Gran Turismo 6 is nearly upon us, and I've been racing around classic tracks like High Speed Ring and new additions like Brands Hatch for a few days now. So far, I've been having a blast. But while I'd love to give you a full verdict on the game, GT6 has fallen pray to the dreaded day-one patch, meaning the multiplayer, online community features, and microtransaction features of the game aren't yet available, as well as other as-yet-unnamed tweaks. That said, I still want to give keen racers out there some idea of my experience so far with Polyphony Digital's latest simulation.
GT6 makes a highly polarizing first impression, offering excitement with one hand and taking it away again with the other. For the first time in a GT game, you're dropped into the action immediately with a single test lap at Brands Hatch in a swift Renault Clio RS to give you a feel for the handling. Unfortunately, this one lap is the most fun I had in the first 90 minutes.
After a positive start, GT6 immediately falls back into the series' bad habits by forcing you to drive the incredibly slow, incredibly dull Honda Fit for over an hour. You aren't given any choice over your first Career mode car, and credits are handed out dreadfully slowly at the beginning of the game. That means you can't afford to replace the Fit for some time, so you have to wait until the game gifts you a new car at the end of the first set of Career events--and when you are given the car, it's only a go-kart. This whole sequence leaves you crying out for better machinery and is only going to make newcomers to GT wonder what all the fuss is about when other racing games put you behind the wheel of a sports car within minutes.
Here's where I would talk about the touchy subject of microtransactions, but they aren't going to be enabled until launch. What I can say, though, is that while buying your way to the top certainly will be possible in GT6, at this stage it doesn't look like the ability to do so has had a detrimental effect on the way the the game works, nor are the microtransactions pushed upon you during play.
Once you're through the slog of the first 90 minutes, the credits and cars arrive much more quickly. Career mode also puts the new circuits up front, keeping returning GT fans entertained while repeating the usual pattern of having you drive slower cars to work your way up to pure racing machines. Silverstone, Goodwood Hill Climb, Bathurst, and Willow Springs are among the new real-world circuits, and there are a couple of returning fictional tracks from past Gran Turismo games that were absent from GT5. The sheer number of cars and tracks is one of the most impressive aspects of GT6. Polyphony Digital claims there are more than 1,200 cars and 100 track layouts, so there's plenty for drivers to dig into.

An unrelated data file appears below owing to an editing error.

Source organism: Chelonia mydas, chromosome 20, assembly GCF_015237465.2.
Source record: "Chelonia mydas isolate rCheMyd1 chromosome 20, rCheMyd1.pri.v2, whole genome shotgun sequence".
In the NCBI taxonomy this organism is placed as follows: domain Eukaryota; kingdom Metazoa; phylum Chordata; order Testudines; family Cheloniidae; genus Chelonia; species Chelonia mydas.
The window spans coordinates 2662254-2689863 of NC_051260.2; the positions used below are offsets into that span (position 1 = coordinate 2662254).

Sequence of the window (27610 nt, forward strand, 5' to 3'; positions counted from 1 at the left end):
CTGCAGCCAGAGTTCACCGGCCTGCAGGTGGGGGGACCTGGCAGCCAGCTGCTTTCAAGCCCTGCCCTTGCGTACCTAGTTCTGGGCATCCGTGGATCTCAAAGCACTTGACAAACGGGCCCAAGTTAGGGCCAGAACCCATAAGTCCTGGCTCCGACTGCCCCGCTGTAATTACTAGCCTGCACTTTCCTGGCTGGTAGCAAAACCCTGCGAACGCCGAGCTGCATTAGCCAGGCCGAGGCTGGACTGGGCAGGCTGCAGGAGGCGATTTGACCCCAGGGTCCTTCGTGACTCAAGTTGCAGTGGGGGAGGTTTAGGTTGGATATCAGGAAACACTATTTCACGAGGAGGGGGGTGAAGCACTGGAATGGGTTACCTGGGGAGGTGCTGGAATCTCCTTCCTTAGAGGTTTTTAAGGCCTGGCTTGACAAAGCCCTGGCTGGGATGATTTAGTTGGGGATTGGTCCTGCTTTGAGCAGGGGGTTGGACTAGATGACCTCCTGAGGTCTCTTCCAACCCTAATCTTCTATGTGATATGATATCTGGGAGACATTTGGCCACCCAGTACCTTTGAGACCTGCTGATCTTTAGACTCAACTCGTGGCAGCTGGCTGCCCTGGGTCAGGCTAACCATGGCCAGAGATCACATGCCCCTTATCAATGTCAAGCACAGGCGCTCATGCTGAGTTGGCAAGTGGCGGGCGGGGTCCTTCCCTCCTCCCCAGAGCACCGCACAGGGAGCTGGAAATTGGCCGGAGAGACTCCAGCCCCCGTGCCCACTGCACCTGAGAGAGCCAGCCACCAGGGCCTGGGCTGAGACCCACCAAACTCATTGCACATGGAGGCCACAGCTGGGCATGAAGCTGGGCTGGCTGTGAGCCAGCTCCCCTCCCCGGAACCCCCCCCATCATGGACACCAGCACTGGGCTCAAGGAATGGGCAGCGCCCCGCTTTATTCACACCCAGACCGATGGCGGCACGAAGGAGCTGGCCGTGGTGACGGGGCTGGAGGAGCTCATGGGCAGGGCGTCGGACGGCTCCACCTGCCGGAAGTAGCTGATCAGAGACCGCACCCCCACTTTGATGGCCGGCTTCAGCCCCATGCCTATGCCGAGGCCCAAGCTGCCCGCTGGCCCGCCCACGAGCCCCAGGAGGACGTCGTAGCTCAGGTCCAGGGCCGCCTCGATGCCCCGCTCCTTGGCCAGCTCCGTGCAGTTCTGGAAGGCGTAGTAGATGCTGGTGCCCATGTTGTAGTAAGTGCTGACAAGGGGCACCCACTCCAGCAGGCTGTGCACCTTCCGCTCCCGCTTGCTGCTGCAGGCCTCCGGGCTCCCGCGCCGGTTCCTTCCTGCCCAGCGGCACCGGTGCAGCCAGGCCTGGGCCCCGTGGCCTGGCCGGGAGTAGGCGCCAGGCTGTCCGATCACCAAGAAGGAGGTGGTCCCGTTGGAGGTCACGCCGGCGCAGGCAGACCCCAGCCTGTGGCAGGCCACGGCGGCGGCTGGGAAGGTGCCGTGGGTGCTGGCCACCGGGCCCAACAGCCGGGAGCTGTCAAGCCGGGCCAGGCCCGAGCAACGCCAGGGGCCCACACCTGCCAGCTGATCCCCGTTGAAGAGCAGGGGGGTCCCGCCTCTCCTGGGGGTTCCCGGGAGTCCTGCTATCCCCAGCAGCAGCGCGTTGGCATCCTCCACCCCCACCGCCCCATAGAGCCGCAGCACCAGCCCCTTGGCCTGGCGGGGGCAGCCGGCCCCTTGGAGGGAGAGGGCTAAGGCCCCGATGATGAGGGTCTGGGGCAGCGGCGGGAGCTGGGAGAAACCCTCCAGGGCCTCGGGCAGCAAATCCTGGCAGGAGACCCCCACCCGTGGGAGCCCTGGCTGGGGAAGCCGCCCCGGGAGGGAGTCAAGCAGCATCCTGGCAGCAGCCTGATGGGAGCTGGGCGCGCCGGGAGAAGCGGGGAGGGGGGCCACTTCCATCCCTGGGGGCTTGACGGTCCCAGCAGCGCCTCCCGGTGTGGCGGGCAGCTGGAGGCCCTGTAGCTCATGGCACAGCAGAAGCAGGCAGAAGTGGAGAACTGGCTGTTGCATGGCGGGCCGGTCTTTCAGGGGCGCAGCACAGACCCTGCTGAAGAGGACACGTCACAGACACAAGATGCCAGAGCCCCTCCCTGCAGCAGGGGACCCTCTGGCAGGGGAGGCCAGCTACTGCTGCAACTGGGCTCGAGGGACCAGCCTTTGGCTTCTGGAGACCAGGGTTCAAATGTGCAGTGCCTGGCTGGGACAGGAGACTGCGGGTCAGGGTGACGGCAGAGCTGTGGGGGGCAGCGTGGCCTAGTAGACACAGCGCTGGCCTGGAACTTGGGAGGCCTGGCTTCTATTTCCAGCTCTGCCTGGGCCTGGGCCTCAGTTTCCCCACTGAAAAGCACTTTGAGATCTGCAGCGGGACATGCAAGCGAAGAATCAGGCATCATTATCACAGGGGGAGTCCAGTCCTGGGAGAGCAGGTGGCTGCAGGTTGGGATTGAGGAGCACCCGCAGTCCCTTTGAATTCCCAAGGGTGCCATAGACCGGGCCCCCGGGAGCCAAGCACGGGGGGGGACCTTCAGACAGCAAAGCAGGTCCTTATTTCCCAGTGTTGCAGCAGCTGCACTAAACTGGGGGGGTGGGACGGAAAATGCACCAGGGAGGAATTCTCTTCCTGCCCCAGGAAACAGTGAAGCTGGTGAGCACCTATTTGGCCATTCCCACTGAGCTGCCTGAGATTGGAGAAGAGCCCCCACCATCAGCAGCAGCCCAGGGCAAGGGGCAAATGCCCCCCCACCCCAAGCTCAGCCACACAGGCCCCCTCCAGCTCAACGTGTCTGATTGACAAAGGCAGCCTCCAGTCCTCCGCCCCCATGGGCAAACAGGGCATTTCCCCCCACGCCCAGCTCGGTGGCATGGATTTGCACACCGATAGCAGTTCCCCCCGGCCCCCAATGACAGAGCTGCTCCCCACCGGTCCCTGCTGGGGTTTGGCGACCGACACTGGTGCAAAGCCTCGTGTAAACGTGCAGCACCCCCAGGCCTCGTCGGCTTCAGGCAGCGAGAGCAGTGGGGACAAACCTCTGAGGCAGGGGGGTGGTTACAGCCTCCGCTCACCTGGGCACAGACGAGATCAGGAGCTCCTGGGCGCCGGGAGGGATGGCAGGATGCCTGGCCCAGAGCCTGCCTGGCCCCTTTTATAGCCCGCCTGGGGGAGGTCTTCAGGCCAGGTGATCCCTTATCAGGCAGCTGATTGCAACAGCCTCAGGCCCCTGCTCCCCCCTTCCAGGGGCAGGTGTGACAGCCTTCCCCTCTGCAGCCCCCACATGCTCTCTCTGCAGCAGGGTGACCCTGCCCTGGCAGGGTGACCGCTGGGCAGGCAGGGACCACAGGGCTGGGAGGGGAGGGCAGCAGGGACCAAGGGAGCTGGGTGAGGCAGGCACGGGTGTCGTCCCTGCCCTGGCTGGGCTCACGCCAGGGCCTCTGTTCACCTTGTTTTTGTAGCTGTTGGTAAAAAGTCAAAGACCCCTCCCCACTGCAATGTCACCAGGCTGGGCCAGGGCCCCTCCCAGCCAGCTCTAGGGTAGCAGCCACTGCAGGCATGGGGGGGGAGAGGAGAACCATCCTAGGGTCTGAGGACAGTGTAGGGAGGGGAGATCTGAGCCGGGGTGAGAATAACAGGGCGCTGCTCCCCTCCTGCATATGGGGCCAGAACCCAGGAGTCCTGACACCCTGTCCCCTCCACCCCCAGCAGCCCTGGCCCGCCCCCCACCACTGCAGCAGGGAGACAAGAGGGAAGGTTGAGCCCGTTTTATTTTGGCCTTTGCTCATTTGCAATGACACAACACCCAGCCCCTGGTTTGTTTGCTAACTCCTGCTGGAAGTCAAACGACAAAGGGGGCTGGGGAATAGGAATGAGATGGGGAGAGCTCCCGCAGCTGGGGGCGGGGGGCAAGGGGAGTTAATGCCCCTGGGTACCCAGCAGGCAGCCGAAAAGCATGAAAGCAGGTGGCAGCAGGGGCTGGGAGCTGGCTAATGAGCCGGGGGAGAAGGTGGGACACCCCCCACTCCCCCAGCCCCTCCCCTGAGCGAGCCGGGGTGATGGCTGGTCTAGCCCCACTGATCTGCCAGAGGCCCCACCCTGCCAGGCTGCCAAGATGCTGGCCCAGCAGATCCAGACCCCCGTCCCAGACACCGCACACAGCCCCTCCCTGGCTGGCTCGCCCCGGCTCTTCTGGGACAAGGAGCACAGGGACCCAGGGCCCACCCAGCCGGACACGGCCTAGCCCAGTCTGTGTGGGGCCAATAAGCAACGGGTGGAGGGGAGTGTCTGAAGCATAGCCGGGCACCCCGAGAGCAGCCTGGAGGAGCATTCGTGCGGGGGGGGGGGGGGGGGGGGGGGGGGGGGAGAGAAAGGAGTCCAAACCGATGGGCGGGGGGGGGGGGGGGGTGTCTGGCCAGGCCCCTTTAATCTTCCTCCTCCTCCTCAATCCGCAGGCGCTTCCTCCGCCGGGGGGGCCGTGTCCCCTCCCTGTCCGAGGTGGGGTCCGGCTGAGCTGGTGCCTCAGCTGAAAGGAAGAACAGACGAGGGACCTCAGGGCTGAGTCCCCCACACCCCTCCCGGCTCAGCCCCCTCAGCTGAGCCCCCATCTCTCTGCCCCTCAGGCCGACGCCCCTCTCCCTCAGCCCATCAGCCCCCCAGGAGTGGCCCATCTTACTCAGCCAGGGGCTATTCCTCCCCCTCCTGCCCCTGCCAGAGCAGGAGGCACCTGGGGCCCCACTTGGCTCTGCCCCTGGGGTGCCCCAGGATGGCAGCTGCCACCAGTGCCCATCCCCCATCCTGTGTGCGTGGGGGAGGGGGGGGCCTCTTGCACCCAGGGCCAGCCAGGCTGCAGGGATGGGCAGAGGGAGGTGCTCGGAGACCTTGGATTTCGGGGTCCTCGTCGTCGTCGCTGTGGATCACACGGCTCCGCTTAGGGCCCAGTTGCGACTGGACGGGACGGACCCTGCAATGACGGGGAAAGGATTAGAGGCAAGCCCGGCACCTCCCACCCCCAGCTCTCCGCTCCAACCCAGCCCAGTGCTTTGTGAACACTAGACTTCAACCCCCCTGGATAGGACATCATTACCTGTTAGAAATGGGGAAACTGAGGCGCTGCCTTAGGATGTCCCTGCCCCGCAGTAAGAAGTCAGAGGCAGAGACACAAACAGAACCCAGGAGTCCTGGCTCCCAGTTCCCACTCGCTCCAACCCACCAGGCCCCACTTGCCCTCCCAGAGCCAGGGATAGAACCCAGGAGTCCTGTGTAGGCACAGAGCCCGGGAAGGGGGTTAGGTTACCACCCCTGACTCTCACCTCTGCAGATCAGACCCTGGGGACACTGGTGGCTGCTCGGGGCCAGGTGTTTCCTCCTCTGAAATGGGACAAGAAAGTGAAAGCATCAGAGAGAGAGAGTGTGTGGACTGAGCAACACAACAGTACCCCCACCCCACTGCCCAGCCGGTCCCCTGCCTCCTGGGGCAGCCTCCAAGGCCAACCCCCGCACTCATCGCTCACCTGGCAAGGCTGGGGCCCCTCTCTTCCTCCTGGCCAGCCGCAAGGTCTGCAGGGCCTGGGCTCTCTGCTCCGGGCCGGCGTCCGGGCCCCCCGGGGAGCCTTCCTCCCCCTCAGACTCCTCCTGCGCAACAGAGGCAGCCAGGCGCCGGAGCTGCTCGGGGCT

You can feel the body of your car roll as you change direction, making it natural and instinctive to correct tiny slides and massive oversteer moments.
Out on the track is where Gran Turismo excels. The handling model in GT6 is far and away the best, most detailed, and most engaging car simulation available on consoles. The suspension modeling is the most noticeable improvement. You can feel the body of your car roll as you change direction, making it natural and instinctive to correct tiny slides and massive oversteer moments, especially with a steering wheel. Stock road cars also feel much more lively now. In the past, they've been almost as stiff as the racing cars, but in GT6, you can sense much more movement through these less-high-end machines, especially when the nose dives forward under braking. You can also feel the limit of grip much more easily on standard street tires, meaning you can extract more performance than usual from some slower cars.
However, while the driving is executed beautifully, there are other areas of the GT6 experience that are pretty ugly. Gran Turismo has been around for a long time, but in all of those 15 years, it doesn't seem like the AI has ever improved. Computer-controlled cars still follow a rigid racing line that they are barely capable of deviating from. The AI shows little awareness of either you or the other AI cars, making most races play out like mobile obstacle courses with very little challenge.
There are some graphical problems as well. Wet weather looks really poor, particularly the effects of water hitting your windshield in the cockpit view. Environments look dated too, especially up close. Grandstands are full of cardboard fans, and some of the texture work leaves a lot to be desired, especially on trees and rock surfaces. Then there are the cars. For the most part, the car models are stunning, inside and out, but the distinction between premium and standard models is still an issue, and which cars fall into which category isn't clear.
GT6 no longer separates these cars in dealerships, and it doesn't distinctly label them. Though the developer has argued that there is no longer a visual difference between standard and premium cars, you can spend credits on a cool-looking ride only to get it on the track and discover that it looks jagged and blurry beside the other pristine machines. Many of the cars still sound like lawnmowers as well, but the day-one patch is supposedly going to sort this out.
Polyphony Digital seems to have carried on where it left off in Gran Turismo 5 and produced a sequel that's a natural progression of all things Gran Turismo, rather than a great reinvention of the franchise. That's not necessarily a bad thing, but there are parts of the game that are sorely in need of a makeover, things that a day-one patch is unlikely to solve. Look out for my full review of GT6 once I've spent some more time on the track and burnt some rubber online.